With the greatest respect to Dishwalla and Bryan Ferry, the brand new Fleetwood Mac album ‘Say You Will’, released in the U.S. tomorrow, is one the most momentous high resolution new releases yet, being the first DVD-Audio disc to gain an (almost) simultaneous release with the equivalent CD on both sides of the Atlantic. (The U.K. release for CD and DVD-A is two weeks after the U.S., on the 28th April). This one has to go well for Warner Bros., to compete with the column inches and impressive sales racked up by the ‘Dark Side of the Moon’ SACD. Strangely, however, the existence of a DVD-Audio version has not been highlighted on the band website, nor in the advance publicity for the album’s release at the beginning of the year. Were they hedging their bets in case it didn’t make it?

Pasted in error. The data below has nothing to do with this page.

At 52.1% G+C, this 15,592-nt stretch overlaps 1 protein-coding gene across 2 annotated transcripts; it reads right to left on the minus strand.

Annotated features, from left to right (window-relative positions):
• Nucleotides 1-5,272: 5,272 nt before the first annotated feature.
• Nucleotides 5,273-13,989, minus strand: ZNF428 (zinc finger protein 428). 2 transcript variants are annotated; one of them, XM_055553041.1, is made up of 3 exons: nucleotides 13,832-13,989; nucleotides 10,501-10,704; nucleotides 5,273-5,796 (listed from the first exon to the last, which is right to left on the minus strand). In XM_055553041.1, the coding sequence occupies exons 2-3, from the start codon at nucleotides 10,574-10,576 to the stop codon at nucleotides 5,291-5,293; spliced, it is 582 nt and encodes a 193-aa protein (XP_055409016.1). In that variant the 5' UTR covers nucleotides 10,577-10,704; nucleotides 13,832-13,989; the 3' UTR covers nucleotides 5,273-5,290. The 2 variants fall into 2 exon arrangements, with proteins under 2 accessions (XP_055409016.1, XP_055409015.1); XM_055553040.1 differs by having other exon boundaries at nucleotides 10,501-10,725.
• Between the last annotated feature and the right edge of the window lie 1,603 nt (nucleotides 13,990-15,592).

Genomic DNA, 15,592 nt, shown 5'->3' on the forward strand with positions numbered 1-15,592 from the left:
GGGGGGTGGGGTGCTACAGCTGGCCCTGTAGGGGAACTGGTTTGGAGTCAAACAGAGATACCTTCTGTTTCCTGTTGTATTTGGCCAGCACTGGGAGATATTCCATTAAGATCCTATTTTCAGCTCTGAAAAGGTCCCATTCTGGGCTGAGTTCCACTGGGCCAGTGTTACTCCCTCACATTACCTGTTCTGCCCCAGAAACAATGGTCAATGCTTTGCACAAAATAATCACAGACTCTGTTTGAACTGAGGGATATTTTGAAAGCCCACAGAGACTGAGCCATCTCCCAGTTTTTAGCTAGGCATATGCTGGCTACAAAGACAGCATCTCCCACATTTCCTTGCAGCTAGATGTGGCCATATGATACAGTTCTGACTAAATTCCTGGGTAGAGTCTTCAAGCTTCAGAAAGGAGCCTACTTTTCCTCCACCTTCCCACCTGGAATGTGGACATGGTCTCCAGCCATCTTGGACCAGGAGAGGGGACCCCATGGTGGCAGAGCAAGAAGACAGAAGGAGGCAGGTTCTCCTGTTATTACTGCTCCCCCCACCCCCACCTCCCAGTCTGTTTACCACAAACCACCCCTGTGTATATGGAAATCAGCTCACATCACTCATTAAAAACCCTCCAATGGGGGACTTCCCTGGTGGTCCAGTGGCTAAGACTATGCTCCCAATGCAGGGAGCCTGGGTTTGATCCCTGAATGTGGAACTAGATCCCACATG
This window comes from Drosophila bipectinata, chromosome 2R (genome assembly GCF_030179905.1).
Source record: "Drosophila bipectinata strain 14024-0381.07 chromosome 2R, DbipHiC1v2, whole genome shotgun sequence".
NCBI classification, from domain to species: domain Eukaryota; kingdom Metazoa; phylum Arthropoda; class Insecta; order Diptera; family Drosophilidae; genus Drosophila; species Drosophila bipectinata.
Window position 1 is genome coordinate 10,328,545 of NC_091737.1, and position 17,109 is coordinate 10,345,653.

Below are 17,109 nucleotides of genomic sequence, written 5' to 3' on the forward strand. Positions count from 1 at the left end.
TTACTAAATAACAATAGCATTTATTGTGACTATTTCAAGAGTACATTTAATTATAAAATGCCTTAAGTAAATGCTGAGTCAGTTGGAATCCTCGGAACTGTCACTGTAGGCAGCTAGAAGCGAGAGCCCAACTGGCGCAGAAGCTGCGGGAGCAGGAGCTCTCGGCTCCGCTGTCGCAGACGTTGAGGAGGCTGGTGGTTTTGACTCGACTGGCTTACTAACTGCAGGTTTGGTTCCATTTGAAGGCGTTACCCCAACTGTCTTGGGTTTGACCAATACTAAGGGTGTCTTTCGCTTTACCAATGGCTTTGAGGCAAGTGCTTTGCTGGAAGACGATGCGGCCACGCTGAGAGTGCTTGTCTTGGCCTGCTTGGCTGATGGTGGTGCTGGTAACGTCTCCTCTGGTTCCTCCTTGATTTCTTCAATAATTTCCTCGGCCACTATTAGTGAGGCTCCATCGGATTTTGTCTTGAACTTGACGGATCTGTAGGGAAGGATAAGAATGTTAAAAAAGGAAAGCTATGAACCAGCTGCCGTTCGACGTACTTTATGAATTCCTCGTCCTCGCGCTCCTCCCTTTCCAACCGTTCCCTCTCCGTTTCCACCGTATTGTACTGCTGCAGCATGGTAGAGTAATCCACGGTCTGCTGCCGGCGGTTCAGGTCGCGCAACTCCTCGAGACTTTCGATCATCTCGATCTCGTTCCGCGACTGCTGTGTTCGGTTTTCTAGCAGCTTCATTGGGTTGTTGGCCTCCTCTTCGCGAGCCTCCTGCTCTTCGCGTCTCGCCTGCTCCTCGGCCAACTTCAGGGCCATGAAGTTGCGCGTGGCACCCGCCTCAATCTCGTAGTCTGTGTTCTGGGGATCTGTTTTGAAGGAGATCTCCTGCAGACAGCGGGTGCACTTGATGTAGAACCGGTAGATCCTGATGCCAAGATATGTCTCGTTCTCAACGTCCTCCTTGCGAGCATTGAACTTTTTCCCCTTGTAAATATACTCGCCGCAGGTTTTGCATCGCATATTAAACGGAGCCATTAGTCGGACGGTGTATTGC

What is also apparent is one of the possible downsides of a ‘day and date’ DVD-Audio version, namely the issue of whether suitable added value content can be included when production is on an aggressive timescale. The simple answer is that on this DVD-A there isn’t any. High Fidelity Review will contact the producer of this disc, David May of Warner Bros., to investigate this, but the likelihood is that if timescales aren’t the issue, data space is, as this album clocks in at a CD-filling seventy-six minutes. However, the disc is a DVD-9, so there should be plenty of bits to spare for a gallery at least, but here we have nothing; no lyrics, no credits, nothing. This is made doubly galling since the CD is available as a special edition with an enhanced bonus CD containing several live and cover tracks and video material not found here. Despite the DVD-Audio disc being competitively priced at CD level, the ‘completist’ fan will no doubt have to spend twice that fifteen dollars (or pounds) to get all those tracks. This lack of any supplementary material means ‘Say You Will’ is the first DVD-Audio title from a major label to receive the dreaded High Fidelity Review Blue Duck score in that particular category.